Oil and natural gas pipelines crisscross Oklahoma and much of the country, transporting fuel and other products from production centers to storage centers, refineries and eventually to consumers.
The recent oil leak in Arkansas and the controversial Keystone XL project have drawn attention to the largest pipelines, which transport crude oil up and down the Plains, but thousands of other lines weave their way throughout the area.
Known as the “Pipeline Crossroads of the World,” Cushing is one of the largest crude oil transport and storage hubs in the country. A pipeline operator in Cushing once described the intricate infrastructure under the northeast Oklahoma community as “an upside-down bowl of spaghetti.”
The pipes that lead to and from Cushing cross throughout the state.
Besides the large pipelines, the underground landscape also is covered with thousands of smaller lines, including the distribution lines that bring natural gas to homes, neighborhoods, apartments and offices. Pipes also connect to the oil and natural gas wells that dot the Oklahoma City suburbs.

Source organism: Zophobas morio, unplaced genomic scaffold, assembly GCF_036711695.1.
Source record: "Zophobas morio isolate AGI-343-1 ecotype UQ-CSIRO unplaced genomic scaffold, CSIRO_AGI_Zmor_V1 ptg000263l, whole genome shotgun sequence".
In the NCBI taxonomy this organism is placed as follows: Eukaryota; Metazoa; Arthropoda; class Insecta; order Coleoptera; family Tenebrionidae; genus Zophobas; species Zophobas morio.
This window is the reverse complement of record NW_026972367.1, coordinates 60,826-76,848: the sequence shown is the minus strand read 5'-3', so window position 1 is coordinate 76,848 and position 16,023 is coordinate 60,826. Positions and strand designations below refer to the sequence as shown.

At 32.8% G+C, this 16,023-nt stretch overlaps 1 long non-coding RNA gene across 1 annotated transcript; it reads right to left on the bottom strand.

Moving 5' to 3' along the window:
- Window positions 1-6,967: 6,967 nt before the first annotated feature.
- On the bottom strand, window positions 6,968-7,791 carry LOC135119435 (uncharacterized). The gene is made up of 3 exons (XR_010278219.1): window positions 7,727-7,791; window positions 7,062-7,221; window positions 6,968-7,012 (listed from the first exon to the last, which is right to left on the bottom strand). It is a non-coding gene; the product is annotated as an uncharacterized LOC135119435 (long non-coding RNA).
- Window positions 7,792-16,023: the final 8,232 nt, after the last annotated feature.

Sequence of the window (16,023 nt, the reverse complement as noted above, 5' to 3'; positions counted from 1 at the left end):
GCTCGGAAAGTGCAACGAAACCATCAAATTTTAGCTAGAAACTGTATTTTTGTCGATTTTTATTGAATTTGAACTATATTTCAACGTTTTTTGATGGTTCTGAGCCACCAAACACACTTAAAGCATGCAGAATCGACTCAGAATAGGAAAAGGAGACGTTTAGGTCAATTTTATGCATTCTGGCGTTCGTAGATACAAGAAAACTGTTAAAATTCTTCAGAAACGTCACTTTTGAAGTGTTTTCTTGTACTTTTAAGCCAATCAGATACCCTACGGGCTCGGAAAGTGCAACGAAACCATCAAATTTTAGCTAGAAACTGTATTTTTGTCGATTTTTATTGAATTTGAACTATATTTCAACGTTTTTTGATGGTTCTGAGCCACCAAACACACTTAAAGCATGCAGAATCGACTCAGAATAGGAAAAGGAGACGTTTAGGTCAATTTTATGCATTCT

Utilities and pipeline operators often encourage people to call 811 before they dig for anything in their yards or around their businesses. Homeowners can accidentally cut one of the many dangerous pipelines under their property if they do not first call to have lines marked. More information is available at www.call811.com.
The Paradigm Alliance and its www.pipelinesafetyinfo.com this week released a pamphlet warning people what to do if they notice a pipeline leak.
The group warns that if there is a leak, anyone nearby should turn off any equipment that is operating and leave the area by foot immediately.
“Do not start motor vehicles or electrical equipment,” the group warns. “Do not ring doorbells to notify others of the leak. Knock with your hand to avoid potential sparks.”
Pipeline operators also warn that people unfamiliar with the pipelines should not attempt to operate any pipeline valves or to put out a petroleum product or natural gas fire.
“Wait for local firemen and other professionals trained to deal with such emergencies,” the group warned.